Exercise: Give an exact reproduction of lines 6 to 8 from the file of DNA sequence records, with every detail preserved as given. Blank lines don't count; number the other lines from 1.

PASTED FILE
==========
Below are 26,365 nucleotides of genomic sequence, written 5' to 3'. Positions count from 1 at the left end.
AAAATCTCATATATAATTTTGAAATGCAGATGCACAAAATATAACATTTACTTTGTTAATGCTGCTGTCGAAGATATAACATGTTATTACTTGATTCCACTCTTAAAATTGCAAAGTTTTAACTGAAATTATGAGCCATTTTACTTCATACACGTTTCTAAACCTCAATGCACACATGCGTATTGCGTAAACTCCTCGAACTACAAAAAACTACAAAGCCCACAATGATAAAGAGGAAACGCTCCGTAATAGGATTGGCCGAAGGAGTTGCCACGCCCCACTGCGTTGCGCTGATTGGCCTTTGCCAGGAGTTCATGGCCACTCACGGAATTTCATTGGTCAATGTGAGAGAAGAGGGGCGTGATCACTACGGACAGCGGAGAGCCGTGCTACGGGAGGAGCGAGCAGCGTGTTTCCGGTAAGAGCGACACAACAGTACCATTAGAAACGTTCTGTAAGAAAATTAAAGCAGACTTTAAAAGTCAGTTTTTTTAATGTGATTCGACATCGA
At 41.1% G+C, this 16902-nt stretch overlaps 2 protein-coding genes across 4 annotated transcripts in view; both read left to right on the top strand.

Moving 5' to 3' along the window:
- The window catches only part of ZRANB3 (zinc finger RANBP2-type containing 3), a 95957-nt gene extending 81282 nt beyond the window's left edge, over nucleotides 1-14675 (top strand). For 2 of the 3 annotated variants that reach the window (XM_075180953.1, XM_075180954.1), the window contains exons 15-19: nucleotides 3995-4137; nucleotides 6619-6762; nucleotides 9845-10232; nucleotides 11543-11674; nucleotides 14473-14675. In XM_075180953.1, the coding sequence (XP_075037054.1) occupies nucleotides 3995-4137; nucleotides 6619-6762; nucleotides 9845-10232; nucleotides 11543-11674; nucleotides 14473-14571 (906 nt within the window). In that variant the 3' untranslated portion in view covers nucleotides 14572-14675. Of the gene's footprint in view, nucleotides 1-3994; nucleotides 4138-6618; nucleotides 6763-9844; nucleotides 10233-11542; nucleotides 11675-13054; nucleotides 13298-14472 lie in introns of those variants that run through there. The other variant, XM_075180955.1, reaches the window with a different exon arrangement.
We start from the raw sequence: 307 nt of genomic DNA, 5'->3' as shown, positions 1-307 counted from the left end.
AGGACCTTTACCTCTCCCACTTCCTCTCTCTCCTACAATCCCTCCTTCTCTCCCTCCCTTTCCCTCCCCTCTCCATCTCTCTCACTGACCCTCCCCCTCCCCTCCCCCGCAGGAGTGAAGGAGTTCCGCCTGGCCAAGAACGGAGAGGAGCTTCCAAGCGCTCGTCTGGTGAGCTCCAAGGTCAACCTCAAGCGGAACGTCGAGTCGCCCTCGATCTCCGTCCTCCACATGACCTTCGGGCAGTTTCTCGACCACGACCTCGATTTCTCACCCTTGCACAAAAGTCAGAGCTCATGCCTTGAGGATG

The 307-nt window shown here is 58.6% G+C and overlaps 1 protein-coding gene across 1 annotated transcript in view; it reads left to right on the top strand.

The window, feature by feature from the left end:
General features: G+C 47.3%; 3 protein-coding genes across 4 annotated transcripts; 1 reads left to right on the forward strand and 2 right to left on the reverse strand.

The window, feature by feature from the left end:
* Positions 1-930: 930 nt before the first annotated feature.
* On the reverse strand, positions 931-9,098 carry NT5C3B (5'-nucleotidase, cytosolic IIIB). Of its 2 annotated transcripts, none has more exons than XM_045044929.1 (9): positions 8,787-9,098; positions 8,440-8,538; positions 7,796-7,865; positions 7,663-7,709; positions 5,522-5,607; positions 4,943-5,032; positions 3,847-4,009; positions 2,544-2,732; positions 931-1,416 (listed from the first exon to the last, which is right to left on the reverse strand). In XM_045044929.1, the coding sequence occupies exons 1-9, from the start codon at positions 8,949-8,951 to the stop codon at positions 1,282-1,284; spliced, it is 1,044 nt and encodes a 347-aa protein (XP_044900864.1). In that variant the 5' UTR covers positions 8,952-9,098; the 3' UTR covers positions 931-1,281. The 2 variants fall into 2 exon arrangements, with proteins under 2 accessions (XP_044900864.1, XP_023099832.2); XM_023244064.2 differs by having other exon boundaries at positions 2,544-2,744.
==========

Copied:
We start from the raw sequence: 307 nt of genomic DNA, 5'->3' as shown, positions 1-307 counted from the left end.
AGGACCTTTACCTCTCCCACTTCCTCTCTCTCCTACAATCCCTCCTTCTCTCCCTCCCTTTCCCTCCCCTCTCCATCTCTCTCACTGACCCTCCCCCTCCCCTCCCCCGCAGGAGTGAAGGAGTTCCGCCTGGCCAAGAACGGAGAGGAGCTTCCAAGCGCTCGTCTGGTGAGCTCCAAGGTCAACCTCAAGCGGAACGTCGAGTCGCCCTCGATCTCCGTCCTCCACATGACCTTCGGGCAGTTTCTCGACCACGACCTCGATTTCTCACCCTTGCACAAAAGTCAGAGCTCATGCCTTGAGGATG

The 307-nt window shown here is 58.6% G+C and overlaps 1 protein-coding gene across 1 annotated transcript in view; it reads left to right on the top strand.